A while back, six years ago actually, I went to the movie The Passion of the Christ with friends: Protestant friends. Afterwards, we went out to a local tavern and enjoyed what turned out to be quite lively and pleasant conversation. One of the participants in the conversation, a good friend, made the comment, “in The Passion of the Christ, we were presented with the great beauty of Mary’s humanity, not the picture of some saint.” This comment struck me as quite incongruous. What is there about Mary’s humanity, her “humanness” as it were, which would contradict her being recognized as a saint, a resident of heaven? What sort of understanding of the Catholic canon of saints did my friend’s opinion reflect?

Lila Rose's Sting Operations: condemn or commend?

Much conversation has ensued in the blogoshere about whether Lila Rose sins by presenting a persona other than her own to Planned Parenthood clinics in her "sting operations." Through her actions much truth comes out, but that does not necessarily legitimize the way in which comes out.

There was a long thread here of responses to an initial article by Dawn Eden and William Doino Jr. Eden and Doino take the clear position that lying is always wrong, intrinsically. Mark Shea concurs.

When something is intrinsically evil it cannot be condoned even if it seems to bring about good. Is this the case with Lila Rose's "stings"? Are they evil?

Firstly, I wonder about the the drama of it all, the playacting that Lila and her crew do. They pretend to be persons they are not, dressing and talking like a whore and her pimp, or dressing and talking like a troubled 14-year old who is being abused by a 30-year old man. They are playing the role that a real whore and a real pimp, or a real teenager would also play (albeit not before a camera at least no voluntarily), that is, they are representing something that really does exist, something that is neither phantom nor make-believe. They know this, and they also know that when the sting is over they will take off their masks and make-up and return to their lives. When the sting is over the deception ends, the purpose is not deception, but rather the opposite! And this purpose is not thwarted.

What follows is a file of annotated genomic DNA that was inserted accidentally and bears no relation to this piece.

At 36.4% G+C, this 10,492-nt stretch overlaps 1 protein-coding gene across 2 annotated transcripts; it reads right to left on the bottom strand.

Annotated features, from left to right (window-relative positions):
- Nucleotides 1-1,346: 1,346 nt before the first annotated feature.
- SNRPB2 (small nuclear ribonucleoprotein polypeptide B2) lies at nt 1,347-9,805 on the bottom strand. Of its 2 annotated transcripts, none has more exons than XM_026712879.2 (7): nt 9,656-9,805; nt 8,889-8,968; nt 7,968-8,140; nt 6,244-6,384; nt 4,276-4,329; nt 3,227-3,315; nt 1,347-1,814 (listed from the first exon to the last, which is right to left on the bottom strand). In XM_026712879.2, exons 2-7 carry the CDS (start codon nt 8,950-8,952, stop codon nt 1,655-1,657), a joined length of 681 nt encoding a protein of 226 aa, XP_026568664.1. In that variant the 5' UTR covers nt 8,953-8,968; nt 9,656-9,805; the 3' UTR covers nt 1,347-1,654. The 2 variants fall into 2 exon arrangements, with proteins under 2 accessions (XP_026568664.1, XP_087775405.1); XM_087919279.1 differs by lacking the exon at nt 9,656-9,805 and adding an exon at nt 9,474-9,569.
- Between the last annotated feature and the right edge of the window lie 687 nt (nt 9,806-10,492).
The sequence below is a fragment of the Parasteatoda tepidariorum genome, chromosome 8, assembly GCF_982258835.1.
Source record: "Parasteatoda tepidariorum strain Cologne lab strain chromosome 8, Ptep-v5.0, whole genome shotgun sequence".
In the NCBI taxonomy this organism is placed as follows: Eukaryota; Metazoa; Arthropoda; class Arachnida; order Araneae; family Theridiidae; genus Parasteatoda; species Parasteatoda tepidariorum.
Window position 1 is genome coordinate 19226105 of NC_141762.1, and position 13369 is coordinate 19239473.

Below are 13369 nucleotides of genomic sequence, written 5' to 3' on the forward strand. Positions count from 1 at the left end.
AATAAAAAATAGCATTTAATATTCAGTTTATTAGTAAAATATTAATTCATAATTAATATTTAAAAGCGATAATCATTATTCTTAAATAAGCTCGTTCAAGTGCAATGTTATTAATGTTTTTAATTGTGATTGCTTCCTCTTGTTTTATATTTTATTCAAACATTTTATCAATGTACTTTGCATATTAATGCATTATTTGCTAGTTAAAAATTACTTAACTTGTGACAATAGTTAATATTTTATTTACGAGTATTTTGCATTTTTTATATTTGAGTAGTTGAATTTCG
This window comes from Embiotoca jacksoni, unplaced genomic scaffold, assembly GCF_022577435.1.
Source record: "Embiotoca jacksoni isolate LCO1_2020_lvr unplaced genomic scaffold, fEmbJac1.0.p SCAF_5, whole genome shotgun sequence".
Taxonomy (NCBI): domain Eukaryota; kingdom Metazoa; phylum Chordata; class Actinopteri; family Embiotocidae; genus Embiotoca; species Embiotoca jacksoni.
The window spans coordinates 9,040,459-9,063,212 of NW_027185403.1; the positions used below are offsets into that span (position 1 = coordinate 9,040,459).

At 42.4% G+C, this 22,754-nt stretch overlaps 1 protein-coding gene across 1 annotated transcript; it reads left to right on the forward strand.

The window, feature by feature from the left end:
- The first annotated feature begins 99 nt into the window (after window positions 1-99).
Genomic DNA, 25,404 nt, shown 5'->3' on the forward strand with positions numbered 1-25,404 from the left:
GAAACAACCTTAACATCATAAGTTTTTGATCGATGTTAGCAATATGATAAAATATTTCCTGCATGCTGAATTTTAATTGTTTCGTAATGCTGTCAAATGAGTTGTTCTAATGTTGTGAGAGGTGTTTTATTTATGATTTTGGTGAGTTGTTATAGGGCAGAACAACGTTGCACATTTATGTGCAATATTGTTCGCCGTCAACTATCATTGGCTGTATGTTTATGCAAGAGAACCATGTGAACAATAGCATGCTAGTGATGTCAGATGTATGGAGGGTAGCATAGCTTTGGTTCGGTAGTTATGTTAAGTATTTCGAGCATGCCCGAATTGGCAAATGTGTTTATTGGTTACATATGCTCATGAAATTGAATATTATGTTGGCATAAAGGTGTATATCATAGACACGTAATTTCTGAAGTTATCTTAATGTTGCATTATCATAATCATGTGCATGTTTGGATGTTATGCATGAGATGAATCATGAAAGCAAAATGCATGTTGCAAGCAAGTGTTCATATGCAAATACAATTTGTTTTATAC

Secondly, one must ask: When does the practice of deception become sinful? Is all deception sinful? In war time don't submarines hide under the water? In police work don't undercover agents pose as non-policemen? When Corrie Ten Boom hid Jews wasn't she being, in a certain sense, deceitful, right from the get-go, long before anyone interrogated her? She pretended to the Germans to not be hiding Jews. The very act of hiding carries with it the will to deceive. Is it the speaking the deception make it sinful? Is that the test, when it is spoken?

What about a Joseph who hides his identity from his brothers as well as his ability to both speak and understand their language. This is intrinsically evil? What about Rahab, the harlot in Joshua 2 who hides Jewish spies, lies to the authorities about it, and earns a place in the bible hall of fame in Hebrews 11 for doing so. Augustine claims Rahab was wrong to lie but that she did not know better because she was a Pagan, not a Jew and did not know the 10 commandments. That seems weak to me, especially given her reward in the New Testament. Furthermore, the the law forbidding lying certainly belongs to the category of "natural"--things we can't not know, laws that don't require revelation for us to be bound by them. In other words even Pagans know it is wrong to lie--and so do Hindus and Buddhists. The golden rule (I won't lie to you because I don't want you to lie to me) does not require any "thus says the Lord;" it is written in the human heart.

Was Strider sinful in hiding his identity from the Hobbits at Bree? Were the twin boys Cor and Corin in C.S. Lewis's The Horse and His Boy sinning for masquerading for a good part of the story? All of the great stories of heroes masking their true identity now need to be banned? 

When Jesus tells us to hide the fact that we are subjecting ourselves to the rigors of fasting by oiling our hair and washing our face, is he asking us to do something sinful? When the Christians let Paul escape down the walls of Damascus they did so at night, very much hiding their actions from the eye of the authorities. Isn't that deceptive? Does one really think they were obliged, if asked, to tell the authorities which direction he went? Or . . . they needed to have command of verbal trickery to tell a truth that does not help the authorities find him? Really? Where does this end?

To me it appears that lying to protect the life of the innocent, far from being sinful, can even be

When it comes to "sting operation" journalism such as Lila Rose's I am not at all convinced that
it is intrinsically evil. The attempts to do end up like those defending absolute pacifism. They do not work.

Tom in Ohio